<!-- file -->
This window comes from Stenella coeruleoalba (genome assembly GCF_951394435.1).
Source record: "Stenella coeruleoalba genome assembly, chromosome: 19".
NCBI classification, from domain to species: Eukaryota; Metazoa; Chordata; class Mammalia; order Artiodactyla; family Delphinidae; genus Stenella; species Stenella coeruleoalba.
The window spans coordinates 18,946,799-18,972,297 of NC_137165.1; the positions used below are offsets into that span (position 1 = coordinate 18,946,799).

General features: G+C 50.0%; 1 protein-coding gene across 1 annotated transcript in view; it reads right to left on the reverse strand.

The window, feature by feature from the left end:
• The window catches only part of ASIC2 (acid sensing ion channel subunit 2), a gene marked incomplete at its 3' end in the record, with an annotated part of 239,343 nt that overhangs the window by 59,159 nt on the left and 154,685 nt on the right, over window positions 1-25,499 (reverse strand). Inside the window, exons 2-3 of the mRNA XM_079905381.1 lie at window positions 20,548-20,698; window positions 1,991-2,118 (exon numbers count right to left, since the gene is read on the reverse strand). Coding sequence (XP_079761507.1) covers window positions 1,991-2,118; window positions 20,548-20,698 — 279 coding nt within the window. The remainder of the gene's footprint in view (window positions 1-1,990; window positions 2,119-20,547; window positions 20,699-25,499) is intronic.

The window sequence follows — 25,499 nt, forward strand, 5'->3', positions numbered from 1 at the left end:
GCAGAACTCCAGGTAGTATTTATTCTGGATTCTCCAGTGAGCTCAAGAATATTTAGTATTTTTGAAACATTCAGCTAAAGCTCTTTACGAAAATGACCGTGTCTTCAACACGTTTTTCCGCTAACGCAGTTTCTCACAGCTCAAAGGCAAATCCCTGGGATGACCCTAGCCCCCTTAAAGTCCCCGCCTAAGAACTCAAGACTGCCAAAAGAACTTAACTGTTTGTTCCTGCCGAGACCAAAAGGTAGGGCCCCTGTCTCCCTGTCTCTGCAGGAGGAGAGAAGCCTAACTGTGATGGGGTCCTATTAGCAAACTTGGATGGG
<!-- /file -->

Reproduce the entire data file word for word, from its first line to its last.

This window comes from Stenella coeruleoalba (genome assembly GCF_951394435.1).
Source record: "Stenella coeruleoalba genome assembly, chromosome: 19".
NCBI classification, from domain to species: Eukaryota; Metazoa; Chordata; class Mammalia; order Artiodactyla; family Delphinidae; genus Stenella; species Stenella coeruleoalba.
The window spans coordinates 18,946,799-18,972,297 of NC_137165.1; the positions used below are offsets into that span (position 1 = coordinate 18,946,799).

General features: G+C 50.0%; 1 protein-coding gene across 1 annotated transcript in view; it reads right to left on the reverse strand.

The window, feature by feature from the left end:
• The window catches only part of ASIC2 (acid sensing ion channel subunit 2), a gene marked incomplete at its 3' end in the record, with an annotated part of 239,343 nt that overhangs the window by 59,159 nt on the left and 154,685 nt on the right, over window positions 1-25,499 (reverse strand). Inside the window, exons 2-3 of the mRNA XM_079905381.1 lie at window positions 20,548-20,698; window positions 1,991-2,118 (exon numbers count right to left, since the gene is read on the reverse strand). Coding sequence (XP_079761507.1) covers window positions 1,991-2,118; window positions 20,548-20,698 — 279 coding nt within the window. The remainder of the gene's footprint in view (window positions 1-1,990; window positions 2,119-20,547; window positions 20,699-25,499) is intronic.

The window sequence follows — 25,499 nt, forward strand, 5'->3', positions numbered from 1 at the left end:
GCAGAACTCCAGGTAGTATTTATTCTGGATTCTCCAGTGAGCTCAAGAATATTTAGTATTTTTGAAACATTCAGCTAAAGCTCTTTACGAAAATGACCGTGTCTTCAACACGTTTTTCCGCTAACGCAGTTTCTCACAGCTCAAAGGCAAATCCCTGGGATGACCCTAGCCCCCTTAAAGTCCCCGCCTAAGAACTCAAGACTGCCAAAAGAACTTAACTGTTTGTTCCTGCCGAGACCAAAAGGTAGGGCCCCTGTCTCCCTGTCTCTGCAGGAGGAGAGAAGCCTAACTGTGATGGGGTCCTATTAGCAAACTTGGATGGG